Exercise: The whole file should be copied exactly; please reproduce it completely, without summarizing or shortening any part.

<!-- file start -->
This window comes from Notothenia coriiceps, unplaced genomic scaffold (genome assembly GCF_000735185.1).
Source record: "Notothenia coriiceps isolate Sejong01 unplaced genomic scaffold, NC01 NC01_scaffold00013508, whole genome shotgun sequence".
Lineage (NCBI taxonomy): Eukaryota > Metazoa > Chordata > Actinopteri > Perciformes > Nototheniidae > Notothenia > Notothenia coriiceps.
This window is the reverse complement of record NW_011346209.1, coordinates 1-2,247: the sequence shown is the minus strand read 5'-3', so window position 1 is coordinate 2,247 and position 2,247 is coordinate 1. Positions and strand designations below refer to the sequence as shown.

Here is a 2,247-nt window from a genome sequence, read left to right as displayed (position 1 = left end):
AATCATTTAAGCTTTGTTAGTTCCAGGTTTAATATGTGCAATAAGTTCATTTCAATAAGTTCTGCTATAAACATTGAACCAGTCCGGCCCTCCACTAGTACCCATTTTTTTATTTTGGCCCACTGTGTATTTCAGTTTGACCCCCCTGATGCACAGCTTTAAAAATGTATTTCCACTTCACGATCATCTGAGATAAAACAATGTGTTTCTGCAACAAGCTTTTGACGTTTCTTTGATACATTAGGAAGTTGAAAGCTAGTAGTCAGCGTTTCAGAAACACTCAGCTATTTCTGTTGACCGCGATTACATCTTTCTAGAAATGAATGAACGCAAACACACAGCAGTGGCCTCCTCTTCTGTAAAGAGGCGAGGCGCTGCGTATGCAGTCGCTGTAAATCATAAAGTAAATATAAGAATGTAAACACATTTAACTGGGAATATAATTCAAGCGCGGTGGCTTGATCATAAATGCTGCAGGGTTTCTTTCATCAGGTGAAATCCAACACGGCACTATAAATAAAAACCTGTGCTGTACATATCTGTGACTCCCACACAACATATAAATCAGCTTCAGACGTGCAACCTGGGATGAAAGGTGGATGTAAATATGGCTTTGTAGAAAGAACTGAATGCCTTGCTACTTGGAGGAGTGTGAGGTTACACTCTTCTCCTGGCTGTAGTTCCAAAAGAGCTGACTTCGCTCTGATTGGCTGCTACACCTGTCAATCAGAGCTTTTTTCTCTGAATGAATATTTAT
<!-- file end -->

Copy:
This window comes from Notothenia coriiceps, unplaced genomic scaffold (genome assembly GCF_000735185.1).
Source record: "Notothenia coriiceps isolate Sejong01 unplaced genomic scaffold, NC01 NC01_scaffold00013508, whole genome shotgun sequence".
Lineage (NCBI taxonomy): Eukaryota > Metazoa > Chordata > Actinopteri > Perciformes > Nototheniidae > Notothenia > Notothenia coriiceps.
This window is the reverse complement of record NW_011346209.1, coordinates 1-2,247: the sequence shown is the minus strand read 5'-3', so window position 1 is coordinate 2,247 and position 2,247 is coordinate 1. Positions and strand designations below refer to the sequence as shown.

Here is a 2,247-nt window from a genome sequence, read left to right as displayed (position 1 = left end):
AATCATTTAAGCTTTGTTAGTTCCAGGTTTAATATGTGCAATAAGTTCATTTCAATAAGTTCTGCTATAAACATTGAACCAGTCCGGCCCTCCACTAGTACCCATTTTTTTATTTTGGCCCACTGTGTATTTCAGTTTGACCCCCCTGATGCACAGCTTTAAAAATGTATTTCCACTTCACGATCATCTGAGATAAAACAATGTGTTTCTGCAACAAGCTTTTGACGTTTCTTTGATACATTAGGAAGTTGAAAGCTAGTAGTCAGCGTTTCAGAAACACTCAGCTATTTCTGTTGACCGCGATTACATCTTTCTAGAAATGAATGAACGCAAACACACAGCAGTGGCCTCCTCTTCTGTAAAGAGGCGAGGCGCTGCGTATGCAGTCGCTGTAAATCATAAAGTAAATATAAGAATGTAAACACATTTAACTGGGAATATAATTCAAGCGCGGTGGCTTGATCATAAATGCTGCAGGGTTTCTTTCATCAGGTGAAATCCAACACGGCACTATAAATAAAAACCTGTGCTGTACATATCTGTGACTCCCACACAACATATAAATCAGCTTCAGACGTGCAACCTGGGATGAAAGGTGGATGTAAATATGGCTTTGTAGAAAGAACTGAATGCCTTGCTACTTGGAGGAGTGTGAGGTTACACTCTTCTCCTGGCTGTAGTTCCAAAAGAGCTGACTTCGCTCTGATTGGCTGCTACACCTGTCAATCAGAGCTTTTTTCTCTGAATGAATATTTAT